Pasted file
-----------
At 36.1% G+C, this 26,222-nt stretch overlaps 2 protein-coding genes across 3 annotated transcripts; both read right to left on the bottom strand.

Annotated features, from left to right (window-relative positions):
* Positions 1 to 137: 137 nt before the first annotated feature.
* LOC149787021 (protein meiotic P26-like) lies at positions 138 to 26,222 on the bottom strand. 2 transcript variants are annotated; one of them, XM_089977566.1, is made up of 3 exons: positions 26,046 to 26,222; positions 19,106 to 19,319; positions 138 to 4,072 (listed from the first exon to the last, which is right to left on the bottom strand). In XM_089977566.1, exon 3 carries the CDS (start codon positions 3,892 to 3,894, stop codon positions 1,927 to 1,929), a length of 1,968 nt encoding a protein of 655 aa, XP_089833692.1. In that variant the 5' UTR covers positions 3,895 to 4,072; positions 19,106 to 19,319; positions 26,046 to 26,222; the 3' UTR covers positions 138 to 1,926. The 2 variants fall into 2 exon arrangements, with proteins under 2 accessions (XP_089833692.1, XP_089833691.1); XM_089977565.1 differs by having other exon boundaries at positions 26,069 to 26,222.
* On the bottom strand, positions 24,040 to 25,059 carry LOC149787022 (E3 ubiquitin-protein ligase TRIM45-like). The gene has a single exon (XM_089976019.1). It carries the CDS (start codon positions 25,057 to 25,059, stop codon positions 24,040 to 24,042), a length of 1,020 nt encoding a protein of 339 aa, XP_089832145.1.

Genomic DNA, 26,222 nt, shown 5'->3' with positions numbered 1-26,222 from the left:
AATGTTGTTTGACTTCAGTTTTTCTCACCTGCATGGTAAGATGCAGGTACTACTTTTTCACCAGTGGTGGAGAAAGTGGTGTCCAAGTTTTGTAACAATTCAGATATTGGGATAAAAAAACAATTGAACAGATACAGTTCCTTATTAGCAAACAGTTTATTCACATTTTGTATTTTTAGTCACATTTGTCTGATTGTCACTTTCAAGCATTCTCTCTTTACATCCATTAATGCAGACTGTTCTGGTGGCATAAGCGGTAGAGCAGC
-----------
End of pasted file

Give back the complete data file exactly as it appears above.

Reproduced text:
At 36.1% G+C, this 26,222-nt stretch overlaps 2 protein-coding genes across 3 annotated transcripts; both read right to left on the bottom strand.

Annotated features, from left to right (window-relative positions):
* Positions 1 to 137: 137 nt before the first annotated feature.
* LOC149787021 (protein meiotic P26-like) lies at positions 138 to 26,222 on the bottom strand. 2 transcript variants are annotated; one of them, XM_089977566.1, is made up of 3 exons: positions 26,046 to 26,222; positions 19,106 to 19,319; positions 138 to 4,072 (listed from the first exon to the last, which is right to left on the bottom strand). In XM_089977566.1, exon 3 carries the CDS (start codon positions 3,892 to 3,894, stop codon positions 1,927 to 1,929), a length of 1,968 nt encoding a protein of 655 aa, XP_089833692.1. In that variant the 5' UTR covers positions 3,895 to 4,072; positions 19,106 to 19,319; positions 26,046 to 26,222; the 3' UTR covers positions 138 to 1,926. The 2 variants fall into 2 exon arrangements, with proteins under 2 accessions (XP_089833692.1, XP_089833691.1); XM_089977565.1 differs by having other exon boundaries at positions 26,069 to 26,222.
* On the bottom strand, positions 24,040 to 25,059 carry LOC149787022 (E3 ubiquitin-protein ligase TRIM45-like). The gene has a single exon (XM_089976019.1). It carries the CDS (start codon positions 25,057 to 25,059, stop codon positions 24,040 to 24,042), a length of 1,020 nt encoding a protein of 339 aa, XP_089832145.1.

Genomic DNA, 26,222 nt, shown 5'->3' with positions numbered 1-26,222 from the left:
AATGTTGTTTGACTTCAGTTTTTCTCACCTGCATGGTAAGATGCAGGTACTACTTTTTCACCAGTGGTGGAGAAAGTGGTGTCCAAGTTTTGTAACAATTCAGATATTGGGATAAAAAAACAATTGAACAGATACAGTTCCTTATTAGCAAACAGTTTATTCACATTTTGTATTTTTAGTCACATTTGTCTGATTGTCACTTTCAAGCATTCTCTCTTTACATCCATTAATGCAGACTGTTCTGGTGGCATAAGCGGTAGAGCAGC